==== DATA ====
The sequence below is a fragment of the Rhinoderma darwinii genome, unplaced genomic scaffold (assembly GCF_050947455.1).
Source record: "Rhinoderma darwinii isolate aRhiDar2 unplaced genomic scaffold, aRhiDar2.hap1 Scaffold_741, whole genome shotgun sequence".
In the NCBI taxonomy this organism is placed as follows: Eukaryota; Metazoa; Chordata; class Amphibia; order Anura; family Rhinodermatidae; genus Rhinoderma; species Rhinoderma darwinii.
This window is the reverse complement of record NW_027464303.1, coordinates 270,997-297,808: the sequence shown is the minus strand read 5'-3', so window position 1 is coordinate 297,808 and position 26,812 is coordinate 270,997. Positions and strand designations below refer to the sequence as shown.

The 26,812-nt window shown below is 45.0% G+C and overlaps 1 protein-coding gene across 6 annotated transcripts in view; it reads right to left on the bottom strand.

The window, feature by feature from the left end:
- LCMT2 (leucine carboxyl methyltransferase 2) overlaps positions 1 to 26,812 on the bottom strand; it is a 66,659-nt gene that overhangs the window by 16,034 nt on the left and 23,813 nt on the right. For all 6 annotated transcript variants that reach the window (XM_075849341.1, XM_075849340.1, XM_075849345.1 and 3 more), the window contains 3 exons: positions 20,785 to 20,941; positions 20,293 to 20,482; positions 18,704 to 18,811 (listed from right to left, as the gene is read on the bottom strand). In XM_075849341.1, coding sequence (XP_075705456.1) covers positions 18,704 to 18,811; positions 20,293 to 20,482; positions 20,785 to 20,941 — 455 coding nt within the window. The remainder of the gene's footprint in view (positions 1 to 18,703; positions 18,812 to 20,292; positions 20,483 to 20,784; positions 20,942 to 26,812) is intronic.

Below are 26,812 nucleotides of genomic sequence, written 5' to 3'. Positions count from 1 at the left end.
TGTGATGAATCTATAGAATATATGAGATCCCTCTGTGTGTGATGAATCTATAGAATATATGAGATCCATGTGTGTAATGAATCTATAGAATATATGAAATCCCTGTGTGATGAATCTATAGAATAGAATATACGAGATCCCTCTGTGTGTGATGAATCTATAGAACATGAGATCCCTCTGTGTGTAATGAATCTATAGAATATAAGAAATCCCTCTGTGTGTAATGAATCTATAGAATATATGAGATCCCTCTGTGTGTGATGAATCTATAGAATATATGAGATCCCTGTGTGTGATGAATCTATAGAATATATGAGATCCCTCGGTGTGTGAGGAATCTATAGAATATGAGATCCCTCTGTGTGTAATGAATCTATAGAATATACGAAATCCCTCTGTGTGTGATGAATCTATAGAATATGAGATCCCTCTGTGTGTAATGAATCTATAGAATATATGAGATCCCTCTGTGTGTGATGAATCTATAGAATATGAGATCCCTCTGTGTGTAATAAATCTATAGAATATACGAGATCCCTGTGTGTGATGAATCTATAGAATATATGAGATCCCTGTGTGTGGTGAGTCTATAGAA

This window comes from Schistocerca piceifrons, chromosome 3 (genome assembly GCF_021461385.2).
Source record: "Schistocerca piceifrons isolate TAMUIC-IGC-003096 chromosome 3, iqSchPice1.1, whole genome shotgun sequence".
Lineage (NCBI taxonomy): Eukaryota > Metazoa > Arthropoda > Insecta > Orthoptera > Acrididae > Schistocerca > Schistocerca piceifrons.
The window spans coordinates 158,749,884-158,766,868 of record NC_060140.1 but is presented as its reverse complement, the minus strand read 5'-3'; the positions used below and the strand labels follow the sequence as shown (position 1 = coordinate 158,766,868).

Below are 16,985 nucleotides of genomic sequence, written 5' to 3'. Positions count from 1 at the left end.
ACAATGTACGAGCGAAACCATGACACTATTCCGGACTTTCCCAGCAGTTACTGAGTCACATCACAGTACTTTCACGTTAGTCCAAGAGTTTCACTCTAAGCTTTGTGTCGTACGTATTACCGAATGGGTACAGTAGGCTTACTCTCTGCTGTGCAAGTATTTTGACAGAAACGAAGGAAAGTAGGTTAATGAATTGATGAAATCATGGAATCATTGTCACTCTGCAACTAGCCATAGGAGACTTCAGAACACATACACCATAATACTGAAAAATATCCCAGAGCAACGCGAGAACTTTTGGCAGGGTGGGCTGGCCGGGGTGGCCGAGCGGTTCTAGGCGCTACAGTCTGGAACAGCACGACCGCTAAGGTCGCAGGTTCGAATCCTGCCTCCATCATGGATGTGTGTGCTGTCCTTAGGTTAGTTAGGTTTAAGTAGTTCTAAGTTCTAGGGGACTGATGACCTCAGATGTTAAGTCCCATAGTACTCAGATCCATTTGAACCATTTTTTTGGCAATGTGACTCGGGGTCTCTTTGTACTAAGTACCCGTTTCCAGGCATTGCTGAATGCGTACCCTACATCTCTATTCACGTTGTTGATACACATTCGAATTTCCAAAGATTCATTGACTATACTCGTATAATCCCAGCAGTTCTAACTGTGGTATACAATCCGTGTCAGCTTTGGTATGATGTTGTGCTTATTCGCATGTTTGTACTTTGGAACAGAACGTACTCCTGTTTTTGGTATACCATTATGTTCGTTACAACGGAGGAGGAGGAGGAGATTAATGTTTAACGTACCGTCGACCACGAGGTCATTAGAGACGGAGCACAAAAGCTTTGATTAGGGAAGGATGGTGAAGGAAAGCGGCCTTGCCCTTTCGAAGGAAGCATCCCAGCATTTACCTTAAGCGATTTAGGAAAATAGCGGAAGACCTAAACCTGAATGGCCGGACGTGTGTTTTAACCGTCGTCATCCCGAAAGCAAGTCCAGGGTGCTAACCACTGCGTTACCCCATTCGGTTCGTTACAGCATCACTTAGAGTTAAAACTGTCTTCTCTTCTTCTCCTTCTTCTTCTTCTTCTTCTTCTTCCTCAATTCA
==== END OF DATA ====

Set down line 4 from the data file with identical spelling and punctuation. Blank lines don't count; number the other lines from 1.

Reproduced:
This window is the reverse complement of record NW_027464303.1, coordinates 270,997-297,808: the sequence shown is the minus strand read 5'-3', so window position 1 is coordinate 297,808 and position 26,812 is coordinate 270,997. Positions and strand designations below refer to the sequence as shown.